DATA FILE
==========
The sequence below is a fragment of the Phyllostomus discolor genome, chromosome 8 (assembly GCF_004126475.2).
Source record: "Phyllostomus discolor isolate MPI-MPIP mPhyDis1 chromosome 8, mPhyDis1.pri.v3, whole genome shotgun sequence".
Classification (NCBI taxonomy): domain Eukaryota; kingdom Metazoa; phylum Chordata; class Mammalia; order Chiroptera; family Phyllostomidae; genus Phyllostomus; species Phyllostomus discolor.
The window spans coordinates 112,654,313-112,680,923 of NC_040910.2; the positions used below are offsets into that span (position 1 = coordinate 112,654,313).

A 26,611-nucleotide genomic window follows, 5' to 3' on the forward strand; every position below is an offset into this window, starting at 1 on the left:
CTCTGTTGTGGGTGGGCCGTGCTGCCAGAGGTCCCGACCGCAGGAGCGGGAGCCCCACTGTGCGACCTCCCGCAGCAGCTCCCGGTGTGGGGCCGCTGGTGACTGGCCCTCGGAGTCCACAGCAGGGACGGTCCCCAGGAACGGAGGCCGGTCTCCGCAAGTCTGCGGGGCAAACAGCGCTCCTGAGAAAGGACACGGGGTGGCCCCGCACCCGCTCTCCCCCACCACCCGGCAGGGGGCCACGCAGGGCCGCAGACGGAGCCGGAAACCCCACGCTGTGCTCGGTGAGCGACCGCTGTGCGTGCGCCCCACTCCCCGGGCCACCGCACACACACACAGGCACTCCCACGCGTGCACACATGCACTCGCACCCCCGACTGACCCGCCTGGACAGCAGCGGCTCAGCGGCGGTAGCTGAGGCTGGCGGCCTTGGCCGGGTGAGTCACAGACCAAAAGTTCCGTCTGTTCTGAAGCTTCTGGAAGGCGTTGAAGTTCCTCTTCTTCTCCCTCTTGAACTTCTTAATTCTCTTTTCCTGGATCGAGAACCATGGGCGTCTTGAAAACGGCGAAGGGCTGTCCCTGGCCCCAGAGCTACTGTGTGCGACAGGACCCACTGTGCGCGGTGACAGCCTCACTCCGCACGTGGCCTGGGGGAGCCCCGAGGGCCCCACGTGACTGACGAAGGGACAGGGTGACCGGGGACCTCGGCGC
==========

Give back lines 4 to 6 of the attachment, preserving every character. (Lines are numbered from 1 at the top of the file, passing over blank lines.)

The window spans coordinates 112,654,313-112,680,923 of NC_040910.2; the positions used below are offsets into that span (position 1 = coordinate 112,654,313).

A 26,611-nucleotide genomic window follows, 5' to 3' on the forward strand; every position below is an offset into this window, starting at 1 on the left:
CTCTGTTGTGGGTGGGCCGTGCTGCCAGAGGTCCCGACCGCAGGAGCGGGAGCCCCACTGTGCGACCTCCCGCAGCAGCTCCCGGTGTGGGGCCGCTGGTGACTGGCCCTCGGAGTCCACAGCAGGGACGGTCCCCAGGAACGGAGGCCGGTCTCCGCAAGTCTGCGGGGCAAACAGCGCTCCTGAGAAAGGACACGGGGTGGCCCCGCACCCGCTCTCCCCCACCACCCGGCAGGGGGCCACGCAGGGCCGCAGACGGAGCCGGAAACCCCACGCTGTGCTCGGTGAGCGACCGCTGTGCGTGCGCCCCACTCCCCGGGCCACCGCACACACACACAGGCACTCCCACGCGTGCACACATGCACTCGCACCCCCGACTGACCCGCCTGGACAGCAGCGGCTCAGCGGCGGTAGCTGAGGCTGGCGGCCTTGGCCGGGTGAGTCACAGACCAAAAGTTCCGTCTGTTCTGAAGCTTCTGGAAGGCGTTGAAGTTCCTCTTCTTCTCCCTCTTGAACTTCTTAATTCTCTTTTCCTGGATCGAGAACCATGGGCGTCTTGAAAACGGCGAAGGGCTGTCCCTGGCCCCAGAGCTACTGTGTGCGACAGGACCCACTGTGCGCGGTGACAGCCTCACTCCGCACGTGGCCTGGGGGAGCCCCGAGGGCCCCACGTGACTGACGAAGGGACAGGGTGACCGGGGACCTCGGCGC